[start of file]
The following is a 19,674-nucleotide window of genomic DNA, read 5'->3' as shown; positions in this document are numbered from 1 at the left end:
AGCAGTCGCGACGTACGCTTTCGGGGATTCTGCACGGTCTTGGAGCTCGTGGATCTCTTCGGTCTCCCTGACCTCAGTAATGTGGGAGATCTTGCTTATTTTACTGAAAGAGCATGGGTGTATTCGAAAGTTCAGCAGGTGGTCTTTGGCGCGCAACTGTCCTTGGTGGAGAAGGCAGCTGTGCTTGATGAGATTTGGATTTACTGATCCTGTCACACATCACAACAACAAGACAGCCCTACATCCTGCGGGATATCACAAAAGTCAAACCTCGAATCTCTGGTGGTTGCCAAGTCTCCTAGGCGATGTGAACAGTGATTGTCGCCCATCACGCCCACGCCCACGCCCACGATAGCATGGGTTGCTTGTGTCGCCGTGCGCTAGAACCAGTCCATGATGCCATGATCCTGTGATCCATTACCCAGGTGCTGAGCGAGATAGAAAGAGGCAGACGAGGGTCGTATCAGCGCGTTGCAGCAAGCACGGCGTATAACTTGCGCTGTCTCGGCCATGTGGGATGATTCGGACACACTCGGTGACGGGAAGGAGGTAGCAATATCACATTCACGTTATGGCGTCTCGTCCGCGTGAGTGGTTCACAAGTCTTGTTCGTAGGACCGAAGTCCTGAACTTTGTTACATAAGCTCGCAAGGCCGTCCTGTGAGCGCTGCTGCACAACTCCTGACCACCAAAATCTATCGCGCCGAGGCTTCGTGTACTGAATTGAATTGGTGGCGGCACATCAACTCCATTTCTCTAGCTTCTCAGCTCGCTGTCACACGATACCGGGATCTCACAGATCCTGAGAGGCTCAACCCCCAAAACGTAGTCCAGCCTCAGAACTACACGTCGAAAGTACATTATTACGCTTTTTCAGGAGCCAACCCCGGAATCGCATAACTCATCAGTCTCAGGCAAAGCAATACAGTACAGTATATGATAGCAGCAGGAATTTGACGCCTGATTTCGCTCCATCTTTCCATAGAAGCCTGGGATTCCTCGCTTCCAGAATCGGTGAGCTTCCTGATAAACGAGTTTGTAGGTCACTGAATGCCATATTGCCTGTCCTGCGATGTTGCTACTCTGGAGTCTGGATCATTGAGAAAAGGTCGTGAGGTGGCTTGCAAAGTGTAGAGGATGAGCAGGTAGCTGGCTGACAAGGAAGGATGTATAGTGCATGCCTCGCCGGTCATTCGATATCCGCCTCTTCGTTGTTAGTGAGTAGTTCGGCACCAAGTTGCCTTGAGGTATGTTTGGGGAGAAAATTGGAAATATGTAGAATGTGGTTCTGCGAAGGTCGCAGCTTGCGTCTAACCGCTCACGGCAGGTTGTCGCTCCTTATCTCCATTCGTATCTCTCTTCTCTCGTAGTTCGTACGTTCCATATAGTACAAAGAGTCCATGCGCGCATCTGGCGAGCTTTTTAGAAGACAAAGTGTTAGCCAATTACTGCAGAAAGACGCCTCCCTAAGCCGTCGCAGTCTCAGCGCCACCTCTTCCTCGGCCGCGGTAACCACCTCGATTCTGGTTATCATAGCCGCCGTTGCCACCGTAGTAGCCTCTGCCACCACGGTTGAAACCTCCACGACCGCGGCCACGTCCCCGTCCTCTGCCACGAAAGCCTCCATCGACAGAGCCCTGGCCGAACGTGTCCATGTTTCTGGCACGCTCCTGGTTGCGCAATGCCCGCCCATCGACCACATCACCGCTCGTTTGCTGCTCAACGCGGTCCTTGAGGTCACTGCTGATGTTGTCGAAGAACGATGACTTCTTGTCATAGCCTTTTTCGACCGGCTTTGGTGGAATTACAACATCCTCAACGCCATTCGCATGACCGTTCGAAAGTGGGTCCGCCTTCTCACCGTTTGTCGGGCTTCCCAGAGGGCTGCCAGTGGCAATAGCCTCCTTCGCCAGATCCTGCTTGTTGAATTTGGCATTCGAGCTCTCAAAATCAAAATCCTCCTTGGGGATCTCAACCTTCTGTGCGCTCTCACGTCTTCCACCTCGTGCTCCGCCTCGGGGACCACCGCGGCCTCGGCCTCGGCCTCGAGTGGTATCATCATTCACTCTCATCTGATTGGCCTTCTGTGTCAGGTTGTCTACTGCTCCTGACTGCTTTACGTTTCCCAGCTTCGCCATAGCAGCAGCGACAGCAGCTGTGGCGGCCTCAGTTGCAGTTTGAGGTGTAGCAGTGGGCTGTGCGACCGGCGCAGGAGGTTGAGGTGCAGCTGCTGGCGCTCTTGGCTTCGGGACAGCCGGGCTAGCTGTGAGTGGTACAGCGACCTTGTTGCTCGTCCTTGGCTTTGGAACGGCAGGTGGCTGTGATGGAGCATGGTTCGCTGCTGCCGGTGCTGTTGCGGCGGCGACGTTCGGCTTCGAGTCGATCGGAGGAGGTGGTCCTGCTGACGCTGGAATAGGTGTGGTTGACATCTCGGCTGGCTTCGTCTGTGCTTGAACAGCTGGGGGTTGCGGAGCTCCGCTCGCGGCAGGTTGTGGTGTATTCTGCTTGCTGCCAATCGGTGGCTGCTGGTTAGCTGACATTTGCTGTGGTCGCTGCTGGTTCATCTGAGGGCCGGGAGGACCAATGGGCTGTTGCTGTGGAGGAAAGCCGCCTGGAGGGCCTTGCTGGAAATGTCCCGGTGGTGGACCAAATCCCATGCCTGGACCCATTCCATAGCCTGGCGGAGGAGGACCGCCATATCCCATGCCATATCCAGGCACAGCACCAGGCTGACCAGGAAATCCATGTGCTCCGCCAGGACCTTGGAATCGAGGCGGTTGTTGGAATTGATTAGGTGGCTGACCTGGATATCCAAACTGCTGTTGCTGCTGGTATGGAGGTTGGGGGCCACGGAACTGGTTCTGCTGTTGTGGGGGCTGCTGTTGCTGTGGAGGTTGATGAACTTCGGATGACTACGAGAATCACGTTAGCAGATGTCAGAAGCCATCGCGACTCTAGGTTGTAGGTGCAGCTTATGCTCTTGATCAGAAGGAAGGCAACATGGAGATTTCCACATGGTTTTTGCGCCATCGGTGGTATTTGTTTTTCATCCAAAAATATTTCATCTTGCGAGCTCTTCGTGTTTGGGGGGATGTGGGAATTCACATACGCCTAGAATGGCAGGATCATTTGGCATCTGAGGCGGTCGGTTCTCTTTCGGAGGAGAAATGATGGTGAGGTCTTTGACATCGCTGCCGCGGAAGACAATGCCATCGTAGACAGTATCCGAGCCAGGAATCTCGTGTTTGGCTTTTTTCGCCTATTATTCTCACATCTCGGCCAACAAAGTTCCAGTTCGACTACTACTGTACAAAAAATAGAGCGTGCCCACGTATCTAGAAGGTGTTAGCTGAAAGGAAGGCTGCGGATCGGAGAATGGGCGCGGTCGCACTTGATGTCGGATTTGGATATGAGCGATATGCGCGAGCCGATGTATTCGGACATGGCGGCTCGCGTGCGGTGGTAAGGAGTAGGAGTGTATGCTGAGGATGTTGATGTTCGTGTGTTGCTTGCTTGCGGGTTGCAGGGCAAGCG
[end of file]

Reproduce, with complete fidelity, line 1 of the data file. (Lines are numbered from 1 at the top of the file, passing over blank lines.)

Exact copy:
The following is a 19,674-nucleotide window of genomic DNA, read 5'->3' as shown; positions in this document are numbered from 1 at the left end: